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The text below is one of the notes from the StoneDrop development log. If you want a list of only technical articles you can go to the Articles page.
The Rendering of INSIDE

Key points from Playdead talk about techniques in the Inside game (powered by Unity) which allowed to increase visual quality and improve rendering performance.


Video 1. Low Complexity, High Fidelity: The Rendering of INSIDE. December 2016, GDC

Rendering:

- deferred rendering is used: basepass (depth, normals), lights (shadows, lighting), volume lighting, final (apply lighting), translucency (+decals and volume lighting resolve), post-effects (temporal anti-aliasing (TAA), wide glow blur at 1/4 res, HDR glow blur, multi-post-effect composing and distortion)

- cap fog to allow bright light sources to shine through

- fake atmospheric scattering - wide glow of a screen

- for emissive materials - narrow glow in post-effect stage with LDR->HDR color remapping

- for smooth chromatic aberration - use radial blur with 3+ samples and jittering with color adjustment by bilinearly sampled 3x1 texture with red, green and blue pixels

- to avoid capping while color grading - use smooth minimum levels - smoothed curve between y=x and y=1 lines.

 

Volumetric lighting:

- raymarching with only 3-9 samples at 1/2 resolution

- ray start jittered with blue noise (high-passed white noise and uniform distribution) funtion

- fog is rendered inside volumes which are intersections of predetermined boxes and camera frustum (each frame)

- volume rendered in 2 passes: write front-face depths; read them to determine optimal ray start and end points and perform raymarching

- use 1/2 resolution to improve performance: in 2nd pass output light intensity (8 bits) and max depth (24 bits), 3rd pass for depth-aware upsampling with noise blur (to break 1/2 resolution structure)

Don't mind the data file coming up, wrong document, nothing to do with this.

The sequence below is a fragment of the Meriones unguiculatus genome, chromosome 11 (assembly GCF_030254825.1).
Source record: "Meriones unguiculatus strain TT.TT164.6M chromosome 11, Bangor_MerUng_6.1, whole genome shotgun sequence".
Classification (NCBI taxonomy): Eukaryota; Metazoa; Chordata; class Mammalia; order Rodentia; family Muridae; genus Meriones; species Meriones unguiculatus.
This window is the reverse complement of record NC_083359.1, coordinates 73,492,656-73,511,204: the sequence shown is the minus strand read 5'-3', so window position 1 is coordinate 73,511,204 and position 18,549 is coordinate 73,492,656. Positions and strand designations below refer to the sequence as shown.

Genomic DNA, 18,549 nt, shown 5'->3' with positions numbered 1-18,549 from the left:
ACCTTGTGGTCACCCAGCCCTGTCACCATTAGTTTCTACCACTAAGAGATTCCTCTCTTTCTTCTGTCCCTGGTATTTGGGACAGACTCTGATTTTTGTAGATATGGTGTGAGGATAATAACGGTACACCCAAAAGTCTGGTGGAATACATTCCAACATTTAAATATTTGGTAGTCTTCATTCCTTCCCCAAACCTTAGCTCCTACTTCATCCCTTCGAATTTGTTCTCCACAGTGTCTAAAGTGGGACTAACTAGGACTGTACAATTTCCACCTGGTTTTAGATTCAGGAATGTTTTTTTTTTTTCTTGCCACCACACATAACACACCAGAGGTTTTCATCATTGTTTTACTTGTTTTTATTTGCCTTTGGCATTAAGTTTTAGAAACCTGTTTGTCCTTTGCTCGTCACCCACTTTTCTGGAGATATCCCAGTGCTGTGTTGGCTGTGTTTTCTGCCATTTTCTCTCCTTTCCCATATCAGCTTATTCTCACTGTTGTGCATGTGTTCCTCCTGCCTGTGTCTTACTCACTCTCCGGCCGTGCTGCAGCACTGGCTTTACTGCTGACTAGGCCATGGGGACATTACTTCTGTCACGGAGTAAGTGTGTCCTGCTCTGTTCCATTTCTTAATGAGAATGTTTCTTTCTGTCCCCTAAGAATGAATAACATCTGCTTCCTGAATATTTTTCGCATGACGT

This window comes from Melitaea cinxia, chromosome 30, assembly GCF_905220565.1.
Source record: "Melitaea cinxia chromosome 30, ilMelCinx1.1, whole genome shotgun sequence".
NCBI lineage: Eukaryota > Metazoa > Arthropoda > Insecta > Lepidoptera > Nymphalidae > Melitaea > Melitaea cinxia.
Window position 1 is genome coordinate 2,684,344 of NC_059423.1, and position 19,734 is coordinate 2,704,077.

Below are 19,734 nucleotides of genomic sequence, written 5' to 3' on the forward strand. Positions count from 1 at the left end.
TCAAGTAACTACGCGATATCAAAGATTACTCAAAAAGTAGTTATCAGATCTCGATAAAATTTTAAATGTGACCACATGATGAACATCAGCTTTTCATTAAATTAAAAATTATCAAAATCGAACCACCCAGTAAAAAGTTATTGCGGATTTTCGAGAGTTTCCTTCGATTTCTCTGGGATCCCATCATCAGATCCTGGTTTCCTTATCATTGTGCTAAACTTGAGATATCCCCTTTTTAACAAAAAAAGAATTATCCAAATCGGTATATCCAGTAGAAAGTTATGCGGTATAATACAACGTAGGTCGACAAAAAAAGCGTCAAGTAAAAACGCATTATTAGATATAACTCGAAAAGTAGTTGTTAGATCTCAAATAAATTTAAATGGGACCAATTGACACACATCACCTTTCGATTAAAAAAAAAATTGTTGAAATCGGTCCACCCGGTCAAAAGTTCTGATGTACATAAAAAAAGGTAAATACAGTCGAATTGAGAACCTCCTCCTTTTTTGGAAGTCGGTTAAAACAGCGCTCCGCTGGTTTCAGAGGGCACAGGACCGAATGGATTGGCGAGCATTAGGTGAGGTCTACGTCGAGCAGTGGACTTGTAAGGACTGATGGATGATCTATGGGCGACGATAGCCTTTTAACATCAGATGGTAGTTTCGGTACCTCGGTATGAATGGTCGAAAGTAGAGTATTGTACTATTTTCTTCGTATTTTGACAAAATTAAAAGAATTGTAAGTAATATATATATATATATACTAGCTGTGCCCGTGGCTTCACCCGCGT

- temporal anti-aliasing removes noise artifacts (if 1/2 resolution structure is broken)

- use animated cookie textures to fake caustics

- cookies and low resolution and 16 bit shadow maps can be applied (it's a low-frequency effect, after all).

 

Dithering:

- eye can percieve ~14 bits colors, so 8 bits is not enough; high precision increases bandwidth, sRGB has "interesting" implementation => add noise to remove banding

- Bayer matrix introduces easily noticeable patterns

- uniform white noise easily modulated by the signal

- triangular 2 bit noise is not modulated but has higher errors

- blue noise is a tradeoff between the two

- precalculate blue noise into texture (blue remapped to triangular) to increase texture cache cohirency

- dither everything: lighting pass to remove banding on light intensity, final pass to remove subtle banding of every gradient, translucency pass to avoid banding from multiple blending, posteffects to avoid banding from wide glow, base pass to avoid normals banding

- animate the noise to avoid noticeable screen-space patterns and to employ TAA to remove noise.

 

Custom lighting:

- double Lambert: LdotN = LdotN * _Hardness + 1.0 - _Hardness

- deferred light pass allows to substract or multiply light and do fake ambient occlusion (AO) with "black" lights, special cases: point AO source, sphere, box on a plane, projected decals for columns-like objects

- speedup projection math for decals: move decal ray to object space and back-transfrom it to decal object space in vertex shader to avoid matrix multiplications in fragment shader.

 

Effects:

- use decals to setup a screen-space reflections (SSR) - easy setup for deferred rendering

- to avoid going outside the screen in SSR sometimes you can fake normals and drop x component

- for small occluders in SSR you can introduce a consept of hard walls while reflection marching - use sample from the other side of the occluder if we are trying to go behind it

- blue noise and jittering for start point in SSR marching

- planar camera reflections for large water surfaces - different rendering order when inside/outside the water; for border cases - render multiple times using stencil buffer

- use fake lights and fake upper lighting for fog particles

- use wabbling (with tiles swirl noise texture) for fog particles to hide the particle boundaries

- for fire use colorgrading (black-white to black-red-orange-yellow-white) after blending (into some buffer, for example HDR mask)

- use flipbook for fire flames and select rows sequentially and columns randomly to avoid loops and lags; fade between flipbooks with vertical gradient (with noise)

- for lens flare you can sample depth buffer instead of raytrace back to light source and also sample not in the source position but with a little offcet to the corners of the flare quad

- for rain effect - mesh with individual drops animated in vertex shader (height is a fraction part of time) and randomized positions (as an integer part of time)

- there are tiled textures in a water-wave forms - just remember the stone bricks on a paved roadway.

 

UPD June 2017: btw Playdead released source code for their (TAA) implementation and recently the VR support was added: github.com/playdea...[1]

 

Link 1: https://github.com/playdeadgames/temporal

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